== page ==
Monthly Archives: September 2014

How can accepting Bitcoin payments help your legal practice?

Coming from the UK but living in New Zealand I get people’s frustrations with bank fees on international transactions. Quite frankly, it feels like daylight robbery.

How can accepting Bitcoin payments help your legal practice?

Which is why I love the idea of Bitcoin, a digital currency in which transactions can be performed without the need for a central bank.

In January 2014, LegalVision, one of Australia’s most innovative legal service providers, announced it would be the first Australian law firm to accept payment in Bitcoins.

Lachlan McKnight is the CEO and co-founder of LegalVision, which helps small to medium businesses and start-ups looking for legal assistance, advice or documentation. Their business lawyers work online and for a fixed fee.

I spoke to Lachlan about:

  • what prompted this
  • how it’s impacted LegalVision’s business
  • what advice he’d give to other professional services firms thinking about accepting Bitcoin payments.

Why did you decide to accept Bitcoin payments?

“We had a customer based in Germany who wanted to pay in Bitcoins and so we decided to look into it. We signed up with Bitpay, which was a really easy process, and started accepting Bitcoin payments. The real benefit to international clients is that we can charge them less, as Bitcoin trading fees are much lower than traditional international bank transfer fees.”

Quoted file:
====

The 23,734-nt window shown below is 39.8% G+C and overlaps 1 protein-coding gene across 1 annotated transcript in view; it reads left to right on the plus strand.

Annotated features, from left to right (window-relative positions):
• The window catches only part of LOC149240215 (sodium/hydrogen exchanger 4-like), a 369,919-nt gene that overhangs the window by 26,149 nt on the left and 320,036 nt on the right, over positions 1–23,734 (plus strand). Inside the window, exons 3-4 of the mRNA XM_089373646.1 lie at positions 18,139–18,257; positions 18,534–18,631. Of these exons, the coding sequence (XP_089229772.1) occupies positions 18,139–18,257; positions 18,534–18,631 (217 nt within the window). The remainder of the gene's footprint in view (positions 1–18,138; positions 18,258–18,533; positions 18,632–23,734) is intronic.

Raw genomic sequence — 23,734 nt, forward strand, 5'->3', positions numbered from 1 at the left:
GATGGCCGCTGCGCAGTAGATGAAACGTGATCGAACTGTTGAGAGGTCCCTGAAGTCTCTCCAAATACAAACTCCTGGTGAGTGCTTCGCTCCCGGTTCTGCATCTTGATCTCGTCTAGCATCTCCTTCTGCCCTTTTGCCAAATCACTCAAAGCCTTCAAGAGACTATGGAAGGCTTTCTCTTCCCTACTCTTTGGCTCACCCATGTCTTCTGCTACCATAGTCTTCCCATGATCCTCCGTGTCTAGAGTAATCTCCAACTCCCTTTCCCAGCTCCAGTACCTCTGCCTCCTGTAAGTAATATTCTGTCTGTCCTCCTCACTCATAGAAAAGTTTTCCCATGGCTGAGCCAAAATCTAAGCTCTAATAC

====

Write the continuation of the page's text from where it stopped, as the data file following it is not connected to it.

What, if any, impact has doing so had on your business?

“When we announced that we were accepting Bitcoin payments, we got lots of media coverage both in Australia and internationally. As a result, a number of people came to us asking us to help them resolve Bitcoin disputes.”

“We now seem to get found by people wanting help in this area. Interestingly, negative publicity about Bitcoin resulted in more work for us.”

“Bitcoin payments make up a small, but growing percentage of our total revenue. However, a lot of our clients operate in the online or technology sphere. Even if they don’t want to pay in Bitcoin, the fact we accept this currency shows that we understand new technology and that we’re open to new ways of doing things – it’s essentially a trust signal.”

“Accepting Bitcoin payments has also been valuable internally as it shows our existing and potential staff that we’re a different type of business to a traditional law firm.”

What types of customers typically pay in Bitcoins?

“Typically overseas clients who don’t want to deal with money transfer issues and Bitcoin entrepreneurs. I expect this will change over time but Bitcoin is still not main-stream.”

What advice would you give to lawyers and other professionals looking to accept Bitcoin payments?

“Firstly, I’d say it’s very easy to set up and to use. Secondly, once you’ve taken a payment in Bitcoin, sell it immediately for your local currency. The value of Bitcoin does fluctuate from day to day and so, unless you’re prepared to take a risk, you’ll want to exchange it for real money.”

How to set up a Bitpay account:

1.  Go to www.bitpay.com and fill out the short form.